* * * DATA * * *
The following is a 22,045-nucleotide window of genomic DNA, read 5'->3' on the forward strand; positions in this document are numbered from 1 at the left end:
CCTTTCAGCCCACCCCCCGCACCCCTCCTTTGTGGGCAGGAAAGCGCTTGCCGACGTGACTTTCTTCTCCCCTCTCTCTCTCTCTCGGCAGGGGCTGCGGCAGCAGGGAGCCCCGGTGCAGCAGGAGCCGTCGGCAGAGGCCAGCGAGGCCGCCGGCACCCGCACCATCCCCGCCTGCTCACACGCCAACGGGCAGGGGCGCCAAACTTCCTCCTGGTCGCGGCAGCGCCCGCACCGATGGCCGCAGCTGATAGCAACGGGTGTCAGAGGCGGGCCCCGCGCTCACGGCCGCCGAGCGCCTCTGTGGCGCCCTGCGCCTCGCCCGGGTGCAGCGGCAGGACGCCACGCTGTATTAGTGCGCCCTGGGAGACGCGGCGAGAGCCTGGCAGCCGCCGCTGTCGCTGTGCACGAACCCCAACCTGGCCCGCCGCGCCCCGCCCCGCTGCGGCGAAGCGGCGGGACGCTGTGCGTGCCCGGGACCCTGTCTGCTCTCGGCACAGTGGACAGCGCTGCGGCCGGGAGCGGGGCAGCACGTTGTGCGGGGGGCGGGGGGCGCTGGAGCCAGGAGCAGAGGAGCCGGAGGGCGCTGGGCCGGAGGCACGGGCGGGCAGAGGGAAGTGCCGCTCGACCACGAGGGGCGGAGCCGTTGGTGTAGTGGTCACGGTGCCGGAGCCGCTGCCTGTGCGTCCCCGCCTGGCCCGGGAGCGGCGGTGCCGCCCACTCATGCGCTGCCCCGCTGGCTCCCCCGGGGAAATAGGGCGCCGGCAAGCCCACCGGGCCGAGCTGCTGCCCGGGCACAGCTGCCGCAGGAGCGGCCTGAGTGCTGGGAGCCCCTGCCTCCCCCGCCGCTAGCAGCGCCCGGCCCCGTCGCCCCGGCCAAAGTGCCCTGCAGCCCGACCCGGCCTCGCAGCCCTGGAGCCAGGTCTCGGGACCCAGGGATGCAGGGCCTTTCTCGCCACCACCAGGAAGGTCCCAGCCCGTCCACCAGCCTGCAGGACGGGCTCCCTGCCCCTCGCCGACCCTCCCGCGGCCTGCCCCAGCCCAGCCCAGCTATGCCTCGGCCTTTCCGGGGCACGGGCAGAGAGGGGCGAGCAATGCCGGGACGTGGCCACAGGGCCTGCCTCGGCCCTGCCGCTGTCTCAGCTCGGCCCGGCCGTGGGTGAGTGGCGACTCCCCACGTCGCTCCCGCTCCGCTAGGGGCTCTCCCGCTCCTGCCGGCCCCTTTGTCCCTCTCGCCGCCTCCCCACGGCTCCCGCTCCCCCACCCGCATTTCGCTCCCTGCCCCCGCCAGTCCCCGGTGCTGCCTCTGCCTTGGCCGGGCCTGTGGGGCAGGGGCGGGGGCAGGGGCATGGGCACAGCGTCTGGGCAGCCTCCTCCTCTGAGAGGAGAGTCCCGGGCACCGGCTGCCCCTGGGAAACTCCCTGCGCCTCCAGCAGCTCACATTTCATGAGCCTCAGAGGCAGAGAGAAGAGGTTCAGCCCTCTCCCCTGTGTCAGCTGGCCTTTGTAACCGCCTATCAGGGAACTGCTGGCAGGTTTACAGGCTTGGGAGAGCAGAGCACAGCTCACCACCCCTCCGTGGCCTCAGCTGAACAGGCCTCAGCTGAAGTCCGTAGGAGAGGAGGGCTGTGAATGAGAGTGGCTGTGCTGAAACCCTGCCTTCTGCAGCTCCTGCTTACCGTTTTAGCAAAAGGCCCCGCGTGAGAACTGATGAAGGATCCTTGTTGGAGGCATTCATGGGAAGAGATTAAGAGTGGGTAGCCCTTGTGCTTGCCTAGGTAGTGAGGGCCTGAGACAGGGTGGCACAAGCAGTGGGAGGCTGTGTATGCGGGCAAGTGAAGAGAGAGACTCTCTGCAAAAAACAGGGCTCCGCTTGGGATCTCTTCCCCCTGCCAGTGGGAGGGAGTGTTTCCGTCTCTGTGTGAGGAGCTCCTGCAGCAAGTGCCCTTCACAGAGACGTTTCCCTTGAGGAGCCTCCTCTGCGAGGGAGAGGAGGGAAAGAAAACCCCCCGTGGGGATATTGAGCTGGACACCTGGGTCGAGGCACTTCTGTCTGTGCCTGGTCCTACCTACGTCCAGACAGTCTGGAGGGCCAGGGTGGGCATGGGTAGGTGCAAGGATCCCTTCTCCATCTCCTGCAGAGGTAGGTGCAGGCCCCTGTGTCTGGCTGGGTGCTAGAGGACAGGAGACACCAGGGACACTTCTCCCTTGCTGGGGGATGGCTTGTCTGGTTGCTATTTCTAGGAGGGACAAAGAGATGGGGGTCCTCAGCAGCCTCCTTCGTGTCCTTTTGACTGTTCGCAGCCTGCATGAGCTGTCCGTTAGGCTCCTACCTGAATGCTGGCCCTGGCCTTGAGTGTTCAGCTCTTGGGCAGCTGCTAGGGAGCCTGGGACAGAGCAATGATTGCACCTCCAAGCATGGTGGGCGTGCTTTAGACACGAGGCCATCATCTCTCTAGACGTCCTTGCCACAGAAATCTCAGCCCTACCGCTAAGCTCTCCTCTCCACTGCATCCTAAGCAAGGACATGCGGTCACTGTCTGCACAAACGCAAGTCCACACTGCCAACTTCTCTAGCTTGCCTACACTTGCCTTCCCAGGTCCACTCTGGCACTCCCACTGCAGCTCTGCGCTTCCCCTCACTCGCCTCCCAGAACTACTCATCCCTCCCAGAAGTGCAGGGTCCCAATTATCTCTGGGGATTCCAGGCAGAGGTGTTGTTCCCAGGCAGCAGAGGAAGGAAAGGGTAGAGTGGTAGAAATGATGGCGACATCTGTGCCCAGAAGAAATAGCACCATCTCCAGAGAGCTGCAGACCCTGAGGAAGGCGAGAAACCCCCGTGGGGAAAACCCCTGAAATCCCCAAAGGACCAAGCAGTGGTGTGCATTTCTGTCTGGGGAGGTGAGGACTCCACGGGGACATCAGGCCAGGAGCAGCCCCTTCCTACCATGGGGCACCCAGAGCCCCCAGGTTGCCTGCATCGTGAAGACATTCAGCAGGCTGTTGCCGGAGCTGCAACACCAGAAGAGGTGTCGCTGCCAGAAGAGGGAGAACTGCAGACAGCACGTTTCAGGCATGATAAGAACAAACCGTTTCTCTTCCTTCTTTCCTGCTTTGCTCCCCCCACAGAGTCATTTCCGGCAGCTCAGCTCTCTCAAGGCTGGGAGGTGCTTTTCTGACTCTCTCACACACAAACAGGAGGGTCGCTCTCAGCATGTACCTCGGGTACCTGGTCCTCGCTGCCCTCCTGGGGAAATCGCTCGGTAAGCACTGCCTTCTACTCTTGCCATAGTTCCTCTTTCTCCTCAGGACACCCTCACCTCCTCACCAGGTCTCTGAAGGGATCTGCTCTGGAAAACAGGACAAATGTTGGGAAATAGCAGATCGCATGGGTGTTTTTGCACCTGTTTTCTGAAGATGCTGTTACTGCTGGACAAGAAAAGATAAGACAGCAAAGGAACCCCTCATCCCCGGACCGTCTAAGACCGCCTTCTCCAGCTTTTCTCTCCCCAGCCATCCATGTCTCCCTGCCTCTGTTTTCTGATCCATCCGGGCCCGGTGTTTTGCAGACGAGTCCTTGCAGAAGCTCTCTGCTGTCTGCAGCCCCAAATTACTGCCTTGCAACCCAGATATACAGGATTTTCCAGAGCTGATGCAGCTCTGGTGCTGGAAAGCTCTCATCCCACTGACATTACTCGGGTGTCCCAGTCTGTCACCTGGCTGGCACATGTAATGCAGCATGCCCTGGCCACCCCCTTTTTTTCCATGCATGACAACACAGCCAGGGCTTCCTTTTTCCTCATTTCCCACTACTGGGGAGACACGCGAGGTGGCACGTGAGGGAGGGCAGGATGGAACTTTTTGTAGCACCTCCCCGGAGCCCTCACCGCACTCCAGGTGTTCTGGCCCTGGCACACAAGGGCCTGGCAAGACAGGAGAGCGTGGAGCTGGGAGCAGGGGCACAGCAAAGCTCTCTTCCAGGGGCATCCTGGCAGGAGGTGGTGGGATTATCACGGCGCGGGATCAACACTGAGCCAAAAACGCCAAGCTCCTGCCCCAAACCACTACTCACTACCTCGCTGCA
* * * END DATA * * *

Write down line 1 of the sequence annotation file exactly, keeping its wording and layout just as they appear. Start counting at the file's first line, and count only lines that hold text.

The following is a 22,045-nucleotide window of genomic DNA, read 5'->3' on the forward strand; positions in this document are numbered from 1 at the left end: